The Simpsons Folder
Fan Site Applies NCAA Bracket to Simpsons
Zap2It, June 6, By Cheryl Klein
It all started with a dry erase board. One Christmas, Seattle resident Greg Collins’ mom presented him with a board printed with the NCAA Tournament bracket. Collins, then the college basketball editor for ESPN.com, used it to track the road to the championship. When he was moved off the basketball beat last summer, he co-opted the board for its second most logical use: to determine the coolest supporting character on “The Simpsons.”
http://www.roadtospringfield.com/ invites visitors to vote in a series of daily match-ups, such as Otto vs. Scratchy or Kent Brockman vs. the Bumblebee Man. The characters are divided into four “regions”: Life of Homer, The School, Celebrity Style and Springfield at Large.
So far, there have been both landslides (Ralph Wiggum beat Rod Flanders 31 to 1) and narrow margins (the usually unfortunate Hans Moleman beat Reverend Lovejoy by three votes).
“I have a soft spot for Groundskeeper Willy, because I’m a wee bit Scottish,” confesses Collins, whose father plays the bagpipes. He’s in luck -– the muscle-bound Scottsman easily crushed Tod Flanders to enter the second round.
To determine the pairings, Collins and his brother Andy listed 65 characters, seeded them individually, then consolidated their rankings. With the same somewhat dizzying statistical analysis that characterizes the NCAA tournament, the brothers eventually seeded Montgomery Burns in the No. 1 spot and Kearny in the bottom spot after the local bully won a play-in game against sidekick Dolph.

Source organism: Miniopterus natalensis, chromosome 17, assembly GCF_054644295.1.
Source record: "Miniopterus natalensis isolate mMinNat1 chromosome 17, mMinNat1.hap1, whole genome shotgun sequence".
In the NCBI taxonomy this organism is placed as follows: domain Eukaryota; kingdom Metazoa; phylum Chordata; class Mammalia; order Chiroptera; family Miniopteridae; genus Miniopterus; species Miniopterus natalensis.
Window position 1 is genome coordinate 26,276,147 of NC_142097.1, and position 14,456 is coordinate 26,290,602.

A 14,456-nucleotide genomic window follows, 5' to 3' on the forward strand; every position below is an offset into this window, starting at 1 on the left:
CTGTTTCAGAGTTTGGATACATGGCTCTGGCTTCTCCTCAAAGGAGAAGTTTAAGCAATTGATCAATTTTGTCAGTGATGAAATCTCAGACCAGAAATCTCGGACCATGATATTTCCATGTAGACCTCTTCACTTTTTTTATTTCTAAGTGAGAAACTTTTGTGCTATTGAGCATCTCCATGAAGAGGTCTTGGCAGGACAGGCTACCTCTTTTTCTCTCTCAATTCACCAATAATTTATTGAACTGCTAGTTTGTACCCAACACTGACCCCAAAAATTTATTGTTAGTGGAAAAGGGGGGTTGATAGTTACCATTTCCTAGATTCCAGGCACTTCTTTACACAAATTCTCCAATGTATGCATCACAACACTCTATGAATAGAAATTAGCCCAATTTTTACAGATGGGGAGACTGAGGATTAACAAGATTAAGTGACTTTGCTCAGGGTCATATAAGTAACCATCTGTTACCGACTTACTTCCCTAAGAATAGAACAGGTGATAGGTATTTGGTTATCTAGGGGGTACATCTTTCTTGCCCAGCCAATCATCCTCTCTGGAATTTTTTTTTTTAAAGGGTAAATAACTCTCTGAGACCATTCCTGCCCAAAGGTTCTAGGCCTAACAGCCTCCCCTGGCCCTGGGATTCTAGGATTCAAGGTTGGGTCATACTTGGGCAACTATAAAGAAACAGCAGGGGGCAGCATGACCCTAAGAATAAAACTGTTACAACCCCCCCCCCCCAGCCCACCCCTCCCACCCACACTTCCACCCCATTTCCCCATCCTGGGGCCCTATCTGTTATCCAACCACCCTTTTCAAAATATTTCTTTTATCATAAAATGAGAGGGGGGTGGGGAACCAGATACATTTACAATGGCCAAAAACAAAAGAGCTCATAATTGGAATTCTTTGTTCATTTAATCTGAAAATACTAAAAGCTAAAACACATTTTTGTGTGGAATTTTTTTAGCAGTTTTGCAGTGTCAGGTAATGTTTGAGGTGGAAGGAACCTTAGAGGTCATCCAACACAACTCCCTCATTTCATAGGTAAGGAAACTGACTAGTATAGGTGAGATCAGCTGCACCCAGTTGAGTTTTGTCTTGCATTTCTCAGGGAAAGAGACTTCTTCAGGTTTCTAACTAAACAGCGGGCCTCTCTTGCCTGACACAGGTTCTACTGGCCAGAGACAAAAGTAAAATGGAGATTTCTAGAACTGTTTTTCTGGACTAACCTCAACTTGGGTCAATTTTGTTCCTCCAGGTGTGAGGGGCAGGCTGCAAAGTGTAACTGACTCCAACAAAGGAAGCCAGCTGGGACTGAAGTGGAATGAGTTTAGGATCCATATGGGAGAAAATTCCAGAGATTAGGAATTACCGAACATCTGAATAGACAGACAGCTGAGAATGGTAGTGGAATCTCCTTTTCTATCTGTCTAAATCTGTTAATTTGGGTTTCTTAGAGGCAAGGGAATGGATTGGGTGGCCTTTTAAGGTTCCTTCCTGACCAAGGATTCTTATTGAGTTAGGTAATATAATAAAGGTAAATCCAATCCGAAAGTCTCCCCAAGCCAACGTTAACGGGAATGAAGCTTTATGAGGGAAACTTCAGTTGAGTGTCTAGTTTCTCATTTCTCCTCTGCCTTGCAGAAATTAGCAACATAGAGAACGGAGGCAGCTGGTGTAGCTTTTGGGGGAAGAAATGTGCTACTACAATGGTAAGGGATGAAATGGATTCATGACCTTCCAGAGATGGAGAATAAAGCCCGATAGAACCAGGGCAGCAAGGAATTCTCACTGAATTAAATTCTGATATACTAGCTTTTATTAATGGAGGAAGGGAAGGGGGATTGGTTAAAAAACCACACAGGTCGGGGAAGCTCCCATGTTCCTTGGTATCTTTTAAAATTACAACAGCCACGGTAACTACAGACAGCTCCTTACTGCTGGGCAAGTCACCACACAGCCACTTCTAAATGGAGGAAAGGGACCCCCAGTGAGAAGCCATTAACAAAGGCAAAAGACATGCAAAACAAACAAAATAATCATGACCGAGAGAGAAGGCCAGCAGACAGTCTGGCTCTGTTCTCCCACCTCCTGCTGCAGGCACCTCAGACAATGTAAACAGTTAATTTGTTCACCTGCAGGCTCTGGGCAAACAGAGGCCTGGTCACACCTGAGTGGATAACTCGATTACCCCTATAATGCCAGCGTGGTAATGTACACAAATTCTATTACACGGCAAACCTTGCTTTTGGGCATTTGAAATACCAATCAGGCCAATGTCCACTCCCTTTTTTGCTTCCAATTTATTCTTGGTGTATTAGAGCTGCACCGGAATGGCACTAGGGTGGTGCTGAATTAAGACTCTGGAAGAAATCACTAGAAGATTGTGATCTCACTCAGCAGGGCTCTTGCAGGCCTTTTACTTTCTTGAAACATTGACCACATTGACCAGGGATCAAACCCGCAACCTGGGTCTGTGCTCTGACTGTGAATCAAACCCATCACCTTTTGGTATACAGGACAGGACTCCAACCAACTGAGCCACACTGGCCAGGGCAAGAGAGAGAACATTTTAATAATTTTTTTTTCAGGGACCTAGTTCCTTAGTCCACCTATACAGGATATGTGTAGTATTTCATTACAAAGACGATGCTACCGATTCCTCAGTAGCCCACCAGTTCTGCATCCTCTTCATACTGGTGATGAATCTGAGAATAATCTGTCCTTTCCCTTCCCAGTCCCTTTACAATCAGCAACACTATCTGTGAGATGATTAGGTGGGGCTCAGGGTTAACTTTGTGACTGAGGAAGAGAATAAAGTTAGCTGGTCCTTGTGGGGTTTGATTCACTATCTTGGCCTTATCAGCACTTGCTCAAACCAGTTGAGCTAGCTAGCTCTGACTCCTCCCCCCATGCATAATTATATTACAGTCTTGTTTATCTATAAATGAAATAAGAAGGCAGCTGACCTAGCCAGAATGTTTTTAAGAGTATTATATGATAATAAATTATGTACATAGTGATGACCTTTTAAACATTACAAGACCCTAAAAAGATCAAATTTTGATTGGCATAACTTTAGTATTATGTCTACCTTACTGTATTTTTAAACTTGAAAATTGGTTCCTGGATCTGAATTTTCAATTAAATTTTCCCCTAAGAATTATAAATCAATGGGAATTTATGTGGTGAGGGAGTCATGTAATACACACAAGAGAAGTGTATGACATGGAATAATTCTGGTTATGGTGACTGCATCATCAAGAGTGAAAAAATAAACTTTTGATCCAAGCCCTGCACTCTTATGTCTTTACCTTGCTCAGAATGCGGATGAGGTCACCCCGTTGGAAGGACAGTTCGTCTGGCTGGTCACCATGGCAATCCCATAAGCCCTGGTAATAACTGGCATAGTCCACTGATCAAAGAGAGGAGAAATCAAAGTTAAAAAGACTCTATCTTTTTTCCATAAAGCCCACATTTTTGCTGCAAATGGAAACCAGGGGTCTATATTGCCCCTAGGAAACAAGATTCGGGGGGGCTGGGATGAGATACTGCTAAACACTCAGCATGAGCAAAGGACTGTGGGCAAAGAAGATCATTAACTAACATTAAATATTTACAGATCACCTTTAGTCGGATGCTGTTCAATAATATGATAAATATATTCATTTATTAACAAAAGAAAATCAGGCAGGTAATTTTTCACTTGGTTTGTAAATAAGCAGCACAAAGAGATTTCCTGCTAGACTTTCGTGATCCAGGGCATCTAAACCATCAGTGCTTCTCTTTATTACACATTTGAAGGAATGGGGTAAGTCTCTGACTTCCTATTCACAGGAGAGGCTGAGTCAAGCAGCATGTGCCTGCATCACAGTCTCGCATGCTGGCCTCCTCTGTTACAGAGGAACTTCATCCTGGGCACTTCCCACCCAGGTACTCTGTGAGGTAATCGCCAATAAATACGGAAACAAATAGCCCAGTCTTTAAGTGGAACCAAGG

“I’ve always had a good memory for movie quotes, so that’s where a lot of this comes from,” Collins says. “My friend and I all have our favorite lines, and they’ve become part of our vernacular.”
Peppered with obscure trivia, the message boards suggest he’s not alone.
“One guy wrote me wondering about the possibility of folks stuffing the ballot box. Apparently, he and his buddies have some money riding on the outcome.”
While Collins, currently a content developer for ESPN.com, hasn’t promoted the site beyond emailing his friends and telling them to email their friends, the site has been mentioned on USA Today’s Hip Clicks page and several pop culture websites. As of the June 6 match-up, Collins says he’s gotten 1400 votes and had to switch from tallying emails by hand to using the technology at http://www.mypoll.net/.
“The only problem is, you can vote more than once,” Collins says. “If voting fraud looks like it’s going to be a problem, I have a backup plan that involves a more complicated custom polling system. But as I decided from the beginning of this, I want it to be as low-tech as possible.”